SC Receives Shipment Of 1.3 Million Face Masks From Chinese Manufacturers
South Carolina's largest health care system has received a shipment of 1.3 million surgical masks from manufacturers in China. The masks will be distributed to Prisma Health hospitals and facilities across South Carolina — and represent a little less than month's supply for the hospital system.
The shipment arrived aboard a Boeing Dreamlifter jet at the Greenville-Spartanburg Airport Sunday morning, where it was greeted by Gov. Henry McMaster and other elected officials.
"This is a great day for our state. It's a great day for our country," McMaster said, "In South Carolina, we want to recover that competitive advantage that we have had in prosperity for our people and make it grow and make it stronger, and this today is one step in that direction."
In a news release, Prima Health said the masks had been purchased in late March but were unable to be quickly shipped out of China. According to the release, Boeing covered the cost of delivery, and it represents Boeing's largest single personal protective equipment delivery made to health care providers during the pandemic.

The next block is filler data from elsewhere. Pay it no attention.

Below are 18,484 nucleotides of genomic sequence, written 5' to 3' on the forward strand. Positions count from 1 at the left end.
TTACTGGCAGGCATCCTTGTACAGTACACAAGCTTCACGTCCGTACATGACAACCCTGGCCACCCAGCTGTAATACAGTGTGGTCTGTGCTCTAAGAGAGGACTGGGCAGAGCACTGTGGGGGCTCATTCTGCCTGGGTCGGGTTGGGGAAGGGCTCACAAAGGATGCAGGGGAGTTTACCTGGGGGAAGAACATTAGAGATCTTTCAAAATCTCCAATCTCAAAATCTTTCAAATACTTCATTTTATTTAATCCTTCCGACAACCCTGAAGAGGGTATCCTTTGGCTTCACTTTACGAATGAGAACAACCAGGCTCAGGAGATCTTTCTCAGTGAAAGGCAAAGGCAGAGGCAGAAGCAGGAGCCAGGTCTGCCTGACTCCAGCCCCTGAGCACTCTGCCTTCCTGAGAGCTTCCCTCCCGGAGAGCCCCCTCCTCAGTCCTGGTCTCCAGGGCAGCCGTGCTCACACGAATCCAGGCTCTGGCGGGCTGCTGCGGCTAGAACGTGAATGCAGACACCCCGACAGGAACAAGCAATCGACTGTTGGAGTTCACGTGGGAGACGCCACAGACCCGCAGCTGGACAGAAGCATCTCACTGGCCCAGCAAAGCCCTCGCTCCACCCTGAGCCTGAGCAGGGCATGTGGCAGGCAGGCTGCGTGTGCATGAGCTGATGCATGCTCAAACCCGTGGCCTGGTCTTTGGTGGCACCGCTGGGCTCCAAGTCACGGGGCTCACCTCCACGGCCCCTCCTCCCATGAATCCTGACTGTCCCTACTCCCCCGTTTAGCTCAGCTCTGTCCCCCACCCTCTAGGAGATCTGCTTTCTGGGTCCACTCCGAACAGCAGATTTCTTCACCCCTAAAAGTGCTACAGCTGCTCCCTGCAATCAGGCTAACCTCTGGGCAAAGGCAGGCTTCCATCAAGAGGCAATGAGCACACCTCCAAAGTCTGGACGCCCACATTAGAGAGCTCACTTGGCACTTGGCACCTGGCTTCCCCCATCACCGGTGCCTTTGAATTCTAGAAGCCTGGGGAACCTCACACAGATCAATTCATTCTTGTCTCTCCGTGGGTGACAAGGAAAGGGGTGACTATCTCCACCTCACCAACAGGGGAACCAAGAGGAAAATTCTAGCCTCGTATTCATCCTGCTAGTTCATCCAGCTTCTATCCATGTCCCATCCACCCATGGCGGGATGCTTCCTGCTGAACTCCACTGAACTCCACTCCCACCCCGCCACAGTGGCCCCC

In recognition of Boeing's delivery, Prisma said it would donate 100,000 of the masks to the Medical University of South Carolina in Charleston.
U.S. Sen. Lindsey Graham was among those at the Greenville-Spartanburg Airport as the shipment was unloaded onto the tarmac. He called it a "surreal moment" and said it illustrated how the medical supply chain in the country had "gotten out of our control."
"We don't want to do this again," Graham said, "In the fall, we want the masks made in the United States."
The delivery was facilitated in part by Greenville resident and businessman Neil Ferrier, owner of design firm Discommon. Ferrier, a Clemson University alum, helped source the masks from "trusted manufacturers in China," according to the news release.
Mark O'Halla, president and CEO of Prisma Health, thanked Ferrier in his remarks at the Greenville-Spartenburg Airport on Sunday, calling him a new community partner.
"It's these kinds of collaborations that have allowed us to weather the storm and get to this point in this pandemic," O'Halla said. "Together we will be able to do anything we need to do to keep the residents of South Carolina safe and healthy."
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